When enemies make strange bed fellows- Saturday- Octave of Easter- Acts 4:13- 21

When enemies make strange bed fellows- Saturday- Octave of Easter- Acts 4:13- 21

A trial of sorts is on and Peter and John stand accused of an act of kindness. It has taken the might of Jewish Sanhedrin to come together.  Politics they say make strange bed fellows, and so this incident should not raise eyebrows in surprise.

We are told that Peter and John have healed a cripple in the name of Jesus of Nazareth. A frenzied crowd sees in this act, not the hand of God, but the wonders of humans. Peter gives all the glory to Jesus of Nazareth and calls for a repentance of sin, which leads to the second mass conversion of five thousand people; this time in the very temple of Jerusalem.

Prompted by jealousy, the might of the Sanhedrin gets together; yet as I said it’s a strange assembly for among Peter and John’s accusers, are groups of people who would not get under one umbrella on even the stormiest day; yet they now stand side by side.

Take for example the Pharisees who now stand beside the Sadducees. One understands why the Sadducees were jumping up and down protesting against Peter and John, for John and Peter were preaching a resurrected Christ. The Sadducees denied the belief in the resurrection and angels, something that the Pharisees held close to their heart. Yet while they could never see eye to eye on anything, they now choose to stand hand in hand against the apostles.

Today’s Reading begins with Peter’s response to this sham of a trial. Two uneducated fishermen against the intelligentsia of Jewish authority; and yet the trial tilts hopelessly against the might of learning.  Perhaps the miracle of the heart lies in this incident, as opposed to the miracle of the eyes (healing of the cripple) which triggered of the trial. The miracle of the heart is when we trust that God is in command and He is in control of our situation.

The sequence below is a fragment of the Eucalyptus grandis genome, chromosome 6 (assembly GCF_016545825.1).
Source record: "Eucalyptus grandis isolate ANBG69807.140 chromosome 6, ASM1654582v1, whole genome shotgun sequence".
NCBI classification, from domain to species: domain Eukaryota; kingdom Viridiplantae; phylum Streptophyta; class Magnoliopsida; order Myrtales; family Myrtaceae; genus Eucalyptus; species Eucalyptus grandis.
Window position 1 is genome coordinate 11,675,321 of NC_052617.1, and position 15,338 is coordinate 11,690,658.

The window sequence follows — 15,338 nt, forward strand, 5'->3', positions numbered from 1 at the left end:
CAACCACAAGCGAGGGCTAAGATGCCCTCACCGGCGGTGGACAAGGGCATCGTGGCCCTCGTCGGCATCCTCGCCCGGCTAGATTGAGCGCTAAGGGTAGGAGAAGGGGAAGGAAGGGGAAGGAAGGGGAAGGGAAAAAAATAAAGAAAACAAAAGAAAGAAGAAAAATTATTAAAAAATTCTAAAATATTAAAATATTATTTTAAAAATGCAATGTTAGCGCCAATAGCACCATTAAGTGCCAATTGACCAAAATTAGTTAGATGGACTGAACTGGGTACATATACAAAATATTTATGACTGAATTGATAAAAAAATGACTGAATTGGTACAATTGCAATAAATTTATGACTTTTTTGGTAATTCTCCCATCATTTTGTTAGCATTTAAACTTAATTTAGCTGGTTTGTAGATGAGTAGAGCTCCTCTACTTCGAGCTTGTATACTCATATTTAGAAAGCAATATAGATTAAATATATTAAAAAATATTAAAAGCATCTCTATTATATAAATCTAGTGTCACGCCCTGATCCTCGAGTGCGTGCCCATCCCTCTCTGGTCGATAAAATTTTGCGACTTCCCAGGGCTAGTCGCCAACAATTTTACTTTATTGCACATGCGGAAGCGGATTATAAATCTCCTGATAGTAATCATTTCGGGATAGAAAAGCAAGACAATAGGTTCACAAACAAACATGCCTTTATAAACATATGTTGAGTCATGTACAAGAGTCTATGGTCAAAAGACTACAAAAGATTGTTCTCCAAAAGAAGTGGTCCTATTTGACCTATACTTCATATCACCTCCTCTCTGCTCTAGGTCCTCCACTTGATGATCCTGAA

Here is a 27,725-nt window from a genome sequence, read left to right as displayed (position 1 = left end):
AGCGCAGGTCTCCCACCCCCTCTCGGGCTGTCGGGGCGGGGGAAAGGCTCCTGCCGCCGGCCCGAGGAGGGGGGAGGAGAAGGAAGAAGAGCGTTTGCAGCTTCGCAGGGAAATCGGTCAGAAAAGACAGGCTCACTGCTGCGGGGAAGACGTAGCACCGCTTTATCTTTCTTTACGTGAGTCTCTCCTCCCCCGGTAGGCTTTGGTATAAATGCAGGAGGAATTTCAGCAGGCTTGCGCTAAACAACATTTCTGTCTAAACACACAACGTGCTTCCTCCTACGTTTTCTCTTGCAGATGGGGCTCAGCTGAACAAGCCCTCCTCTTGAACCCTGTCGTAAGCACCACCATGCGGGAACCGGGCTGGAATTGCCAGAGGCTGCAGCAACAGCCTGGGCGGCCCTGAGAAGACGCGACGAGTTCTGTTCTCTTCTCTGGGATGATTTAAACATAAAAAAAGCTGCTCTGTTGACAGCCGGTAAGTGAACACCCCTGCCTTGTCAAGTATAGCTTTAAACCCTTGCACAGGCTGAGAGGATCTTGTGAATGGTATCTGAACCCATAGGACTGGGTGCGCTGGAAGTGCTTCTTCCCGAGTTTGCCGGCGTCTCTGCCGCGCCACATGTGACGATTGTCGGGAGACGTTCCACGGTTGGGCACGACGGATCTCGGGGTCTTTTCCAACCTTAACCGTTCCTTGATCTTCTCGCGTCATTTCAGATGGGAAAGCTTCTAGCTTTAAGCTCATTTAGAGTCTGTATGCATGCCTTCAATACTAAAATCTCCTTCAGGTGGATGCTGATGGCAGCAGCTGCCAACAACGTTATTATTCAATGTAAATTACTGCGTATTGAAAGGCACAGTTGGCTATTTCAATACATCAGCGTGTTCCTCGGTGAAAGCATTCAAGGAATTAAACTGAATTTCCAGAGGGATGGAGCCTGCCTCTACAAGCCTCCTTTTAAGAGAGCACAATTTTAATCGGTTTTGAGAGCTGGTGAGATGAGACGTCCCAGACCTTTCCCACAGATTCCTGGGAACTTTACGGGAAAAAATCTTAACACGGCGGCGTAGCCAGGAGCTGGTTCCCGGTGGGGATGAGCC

We are told that the Jewish authorities were taken aback by the “boldness” of Peter and John; boldness is different from bravado. Bravado is a ‘show’ or display, intended to impress or intimidate. The Greek word for boldness is ‘parrhesia’ which translates as, “the freedom and confidence which the divine Spirit gives its spokesperson despite all dangers.” It is the hallmark of the apostles preaching (Acts 2: 29. 4: 29, 31)! They don’t preach with bravado unlike the Jewish authorities, but with boldness.

Given the challenges we face as religious minorities, as in the case in India, there is a need for a “new evangelization”. This was a call given by Saint John Paul II in Haiti when he spoke of this new evangelization; new in its fervour, expression, and methods. This newness must be accompanied by boldness not bravado, one that places confidence in the divine Spirit in the face of any danger.

The Early Church grew in number because of the boldness of the apostles. Perhaps, there is a lesson for us in today’s reading.

Fr Warner D’Souza

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